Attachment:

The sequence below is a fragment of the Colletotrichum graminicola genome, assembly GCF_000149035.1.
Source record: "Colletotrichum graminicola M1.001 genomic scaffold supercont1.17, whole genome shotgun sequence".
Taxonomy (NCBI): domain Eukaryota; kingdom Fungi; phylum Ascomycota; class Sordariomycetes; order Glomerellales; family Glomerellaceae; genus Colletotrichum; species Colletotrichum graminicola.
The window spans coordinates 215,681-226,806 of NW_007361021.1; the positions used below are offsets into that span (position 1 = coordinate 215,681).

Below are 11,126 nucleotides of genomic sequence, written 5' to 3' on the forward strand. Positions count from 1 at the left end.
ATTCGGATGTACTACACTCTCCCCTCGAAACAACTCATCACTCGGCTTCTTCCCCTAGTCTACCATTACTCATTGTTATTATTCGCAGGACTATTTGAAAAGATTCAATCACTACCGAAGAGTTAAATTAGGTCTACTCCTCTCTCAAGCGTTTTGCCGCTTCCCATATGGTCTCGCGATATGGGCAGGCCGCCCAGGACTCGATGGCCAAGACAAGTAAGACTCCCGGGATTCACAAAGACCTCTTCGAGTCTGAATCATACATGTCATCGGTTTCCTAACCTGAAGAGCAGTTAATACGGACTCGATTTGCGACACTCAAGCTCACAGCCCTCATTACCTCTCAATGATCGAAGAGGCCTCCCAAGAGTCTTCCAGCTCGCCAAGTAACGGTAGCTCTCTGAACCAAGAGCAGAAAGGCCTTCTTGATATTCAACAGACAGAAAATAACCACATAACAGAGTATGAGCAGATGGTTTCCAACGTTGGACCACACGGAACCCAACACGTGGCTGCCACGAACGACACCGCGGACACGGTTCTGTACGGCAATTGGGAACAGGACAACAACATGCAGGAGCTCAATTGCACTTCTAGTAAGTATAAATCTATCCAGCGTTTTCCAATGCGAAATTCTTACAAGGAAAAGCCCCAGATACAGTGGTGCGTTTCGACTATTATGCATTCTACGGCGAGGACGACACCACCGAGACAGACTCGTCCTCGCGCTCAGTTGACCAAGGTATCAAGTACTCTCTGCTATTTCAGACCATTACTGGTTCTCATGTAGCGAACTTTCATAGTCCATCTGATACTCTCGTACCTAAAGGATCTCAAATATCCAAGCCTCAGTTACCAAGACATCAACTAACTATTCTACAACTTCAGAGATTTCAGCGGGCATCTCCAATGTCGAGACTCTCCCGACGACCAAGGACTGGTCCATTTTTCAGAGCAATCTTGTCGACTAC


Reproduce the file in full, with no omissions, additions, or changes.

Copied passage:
The sequence below is a fragment of the Colletotrichum graminicola genome, assembly GCF_000149035.1.
Source record: "Colletotrichum graminicola M1.001 genomic scaffold supercont1.17, whole genome shotgun sequence".
Taxonomy (NCBI): domain Eukaryota; kingdom Fungi; phylum Ascomycota; class Sordariomycetes; order Glomerellales; family Glomerellaceae; genus Colletotrichum; species Colletotrichum graminicola.
The window spans coordinates 215,681-226,806 of NW_007361021.1; the positions used below are offsets into that span (position 1 = coordinate 215,681).

Below are 11,126 nucleotides of genomic sequence, written 5' to 3' on the forward strand. Positions count from 1 at the left end.
ATTCGGATGTACTACACTCTCCCCTCGAAACAACTCATCACTCGGCTTCTTCCCCTAGTCTACCATTACTCATTGTTATTATTCGCAGGACTATTTGAAAAGATTCAATCACTACCGAAGAGTTAAATTAGGTCTACTCCTCTCTCAAGCGTTTTGCCGCTTCCCATATGGTCTCGCGATATGGGCAGGCCGCCCAGGACTCGATGGCCAAGACAAGTAAGACTCCCGGGATTCACAAAGACCTCTTCGAGTCTGAATCATACATGTCATCGGTTTCCTAACCTGAAGAGCAGTTAATACGGACTCGATTTGCGACACTCAAGCTCACAGCCCTCATTACCTCTCAATGATCGAAGAGGCCTCCCAAGAGTCTTCCAGCTCGCCAAGTAACGGTAGCTCTCTGAACCAAGAGCAGAAAGGCCTTCTTGATATTCAACAGACAGAAAATAACCACATAACAGAGTATGAGCAGATGGTTTCCAACGTTGGACCACACGGAACCCAACACGTGGCTGCCACGAACGACACCGCGGACACGGTTCTGTACGGCAATTGGGAACAGGACAACAACATGCAGGAGCTCAATTGCACTTCTAGTAAGTATAAATCTATCCAGCGTTTTCCAATGCGAAATTCTTACAAGGAAAAGCCCCAGATACAGTGGTGCGTTTCGACTATTATGCATTCTACGGCGAGGACGACACCACCGAGACAGACTCGTCCTCGCGCTCAGTTGACCAAGGTATCAAGTACTCTCTGCTATTTCAGACCATTACTGGTTCTCATGTAGCGAACTTTCATAGTCCATCTGATACTCTCGTACCTAAAGGATCTCAAATATCCAAGCCTCAGTTACCAAGACATCAACTAACTATTCTACAACTTCAGAGATTTCAGCGGGCATCTCCAATGTCGAGACTCTCCCGACGACCAAGGACTGGTCCATTTTTCAGAGCAATCTTGTCGACTAC